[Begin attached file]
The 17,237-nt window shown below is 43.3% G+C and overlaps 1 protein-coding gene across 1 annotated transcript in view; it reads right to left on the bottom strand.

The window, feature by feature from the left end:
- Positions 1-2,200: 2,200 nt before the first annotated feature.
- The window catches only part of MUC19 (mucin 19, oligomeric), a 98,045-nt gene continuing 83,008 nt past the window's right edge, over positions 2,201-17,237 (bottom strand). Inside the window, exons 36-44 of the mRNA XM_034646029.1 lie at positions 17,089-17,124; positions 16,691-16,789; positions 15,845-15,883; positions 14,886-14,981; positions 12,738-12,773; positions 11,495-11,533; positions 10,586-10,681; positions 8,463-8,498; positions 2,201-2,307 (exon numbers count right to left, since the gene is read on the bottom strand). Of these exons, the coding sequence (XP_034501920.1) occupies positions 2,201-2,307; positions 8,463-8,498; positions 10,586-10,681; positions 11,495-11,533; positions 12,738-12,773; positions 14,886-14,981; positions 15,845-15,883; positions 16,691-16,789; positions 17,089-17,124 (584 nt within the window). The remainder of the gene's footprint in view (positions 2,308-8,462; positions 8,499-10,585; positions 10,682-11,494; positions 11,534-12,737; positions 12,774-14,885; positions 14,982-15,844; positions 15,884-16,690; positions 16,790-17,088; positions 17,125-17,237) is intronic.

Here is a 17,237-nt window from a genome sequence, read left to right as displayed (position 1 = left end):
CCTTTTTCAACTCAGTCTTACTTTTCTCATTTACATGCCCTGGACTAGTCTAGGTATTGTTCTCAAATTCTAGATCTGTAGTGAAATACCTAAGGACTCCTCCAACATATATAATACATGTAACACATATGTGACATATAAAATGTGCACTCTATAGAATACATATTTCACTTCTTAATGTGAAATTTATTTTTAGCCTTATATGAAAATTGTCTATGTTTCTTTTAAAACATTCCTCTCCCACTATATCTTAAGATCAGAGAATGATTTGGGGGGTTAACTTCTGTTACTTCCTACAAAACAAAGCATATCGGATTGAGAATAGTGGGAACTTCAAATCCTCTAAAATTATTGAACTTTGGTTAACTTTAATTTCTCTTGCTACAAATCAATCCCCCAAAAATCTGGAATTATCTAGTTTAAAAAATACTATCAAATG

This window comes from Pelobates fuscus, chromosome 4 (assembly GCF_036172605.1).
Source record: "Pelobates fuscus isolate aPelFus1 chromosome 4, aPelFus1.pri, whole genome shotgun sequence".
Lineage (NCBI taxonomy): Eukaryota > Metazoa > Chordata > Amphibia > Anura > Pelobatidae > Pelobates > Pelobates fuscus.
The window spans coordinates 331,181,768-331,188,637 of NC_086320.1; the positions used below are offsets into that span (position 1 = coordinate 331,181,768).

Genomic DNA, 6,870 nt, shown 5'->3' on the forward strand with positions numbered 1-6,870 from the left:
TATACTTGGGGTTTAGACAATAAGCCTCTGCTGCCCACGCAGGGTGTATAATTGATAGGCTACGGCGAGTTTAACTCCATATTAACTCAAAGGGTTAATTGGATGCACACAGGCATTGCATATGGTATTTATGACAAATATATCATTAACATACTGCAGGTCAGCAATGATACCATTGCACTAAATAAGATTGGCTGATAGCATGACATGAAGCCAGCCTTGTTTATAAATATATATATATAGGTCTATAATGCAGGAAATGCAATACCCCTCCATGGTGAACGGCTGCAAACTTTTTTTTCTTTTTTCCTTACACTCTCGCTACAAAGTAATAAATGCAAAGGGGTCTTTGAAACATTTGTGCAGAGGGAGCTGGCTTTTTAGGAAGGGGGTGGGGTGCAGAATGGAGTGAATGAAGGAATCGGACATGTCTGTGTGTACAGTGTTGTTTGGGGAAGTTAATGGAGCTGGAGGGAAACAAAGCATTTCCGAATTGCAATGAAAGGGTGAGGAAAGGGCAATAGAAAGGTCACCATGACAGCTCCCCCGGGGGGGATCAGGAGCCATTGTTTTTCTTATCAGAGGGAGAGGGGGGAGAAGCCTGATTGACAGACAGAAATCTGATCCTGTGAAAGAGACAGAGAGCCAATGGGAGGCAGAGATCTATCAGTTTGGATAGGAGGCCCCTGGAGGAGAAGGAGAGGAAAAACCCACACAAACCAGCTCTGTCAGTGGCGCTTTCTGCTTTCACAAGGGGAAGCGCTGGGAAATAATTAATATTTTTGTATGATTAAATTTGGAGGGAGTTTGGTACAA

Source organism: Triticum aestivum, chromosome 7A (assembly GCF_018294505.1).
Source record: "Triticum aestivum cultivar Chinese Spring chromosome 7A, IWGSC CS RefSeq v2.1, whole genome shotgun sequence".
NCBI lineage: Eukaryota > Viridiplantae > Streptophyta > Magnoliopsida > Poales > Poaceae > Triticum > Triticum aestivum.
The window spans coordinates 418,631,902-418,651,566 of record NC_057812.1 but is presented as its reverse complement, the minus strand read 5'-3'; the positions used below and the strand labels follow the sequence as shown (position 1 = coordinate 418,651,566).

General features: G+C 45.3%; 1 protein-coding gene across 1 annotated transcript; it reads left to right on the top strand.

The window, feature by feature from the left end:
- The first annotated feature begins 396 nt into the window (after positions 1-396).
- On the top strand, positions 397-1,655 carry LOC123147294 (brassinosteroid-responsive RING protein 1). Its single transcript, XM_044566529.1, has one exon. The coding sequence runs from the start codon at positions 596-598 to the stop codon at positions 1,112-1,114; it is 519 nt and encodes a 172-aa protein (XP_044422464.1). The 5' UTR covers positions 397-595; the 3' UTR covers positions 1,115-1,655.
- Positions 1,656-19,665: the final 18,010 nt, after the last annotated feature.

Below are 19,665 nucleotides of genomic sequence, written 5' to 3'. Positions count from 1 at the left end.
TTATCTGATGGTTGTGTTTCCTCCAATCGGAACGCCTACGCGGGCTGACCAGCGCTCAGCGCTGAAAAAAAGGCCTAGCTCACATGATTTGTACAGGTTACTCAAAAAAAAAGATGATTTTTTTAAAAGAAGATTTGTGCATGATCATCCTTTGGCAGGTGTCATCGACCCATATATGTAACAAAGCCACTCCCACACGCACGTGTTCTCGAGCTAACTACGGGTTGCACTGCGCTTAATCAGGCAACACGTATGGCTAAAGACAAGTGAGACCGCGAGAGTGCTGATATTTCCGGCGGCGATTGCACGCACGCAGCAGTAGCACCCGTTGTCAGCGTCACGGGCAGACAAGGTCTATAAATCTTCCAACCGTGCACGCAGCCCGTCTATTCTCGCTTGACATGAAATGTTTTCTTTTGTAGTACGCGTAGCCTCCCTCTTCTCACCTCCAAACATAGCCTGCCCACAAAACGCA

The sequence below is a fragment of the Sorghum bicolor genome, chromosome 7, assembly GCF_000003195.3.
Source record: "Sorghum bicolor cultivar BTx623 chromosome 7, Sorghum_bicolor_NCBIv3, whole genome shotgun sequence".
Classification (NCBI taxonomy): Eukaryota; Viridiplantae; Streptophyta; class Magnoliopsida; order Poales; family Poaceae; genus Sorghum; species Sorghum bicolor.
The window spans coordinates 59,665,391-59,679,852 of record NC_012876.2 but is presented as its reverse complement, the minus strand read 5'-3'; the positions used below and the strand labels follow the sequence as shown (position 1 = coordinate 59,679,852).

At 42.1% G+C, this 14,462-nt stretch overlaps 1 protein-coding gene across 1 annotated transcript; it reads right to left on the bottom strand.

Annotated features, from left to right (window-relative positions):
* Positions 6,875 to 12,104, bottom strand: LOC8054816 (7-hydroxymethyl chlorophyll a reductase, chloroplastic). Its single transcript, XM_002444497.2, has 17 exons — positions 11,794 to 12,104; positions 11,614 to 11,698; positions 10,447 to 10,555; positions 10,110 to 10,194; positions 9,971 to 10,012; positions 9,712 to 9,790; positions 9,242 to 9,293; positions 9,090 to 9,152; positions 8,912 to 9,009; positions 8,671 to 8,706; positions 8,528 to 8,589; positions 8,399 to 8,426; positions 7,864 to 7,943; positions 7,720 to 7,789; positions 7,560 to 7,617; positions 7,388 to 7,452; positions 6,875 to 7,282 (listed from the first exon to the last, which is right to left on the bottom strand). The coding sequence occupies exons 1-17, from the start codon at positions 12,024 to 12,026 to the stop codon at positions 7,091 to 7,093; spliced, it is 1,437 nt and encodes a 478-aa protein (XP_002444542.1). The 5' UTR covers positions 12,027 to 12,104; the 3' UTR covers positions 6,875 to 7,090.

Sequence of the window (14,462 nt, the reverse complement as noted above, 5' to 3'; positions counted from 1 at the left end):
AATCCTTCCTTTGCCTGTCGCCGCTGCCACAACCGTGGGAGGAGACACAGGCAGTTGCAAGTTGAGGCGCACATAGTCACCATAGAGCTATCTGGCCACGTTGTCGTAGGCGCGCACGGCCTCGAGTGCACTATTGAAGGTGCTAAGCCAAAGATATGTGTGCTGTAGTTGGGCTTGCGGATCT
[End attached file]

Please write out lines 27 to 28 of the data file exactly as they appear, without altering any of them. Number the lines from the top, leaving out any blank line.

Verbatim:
The window spans coordinates 59,665,391-59,679,852 of record NC_012876.2 but is presented as its reverse complement, the minus strand read 5'-3'; the positions used below and the strand labels follow the sequence as shown (position 1 = coordinate 59,679,852).

At 42.1% G+C, this 14,462-nt stretch overlaps 1 protein-coding gene across 1 annotated transcript; it reads right to left on the bottom strand.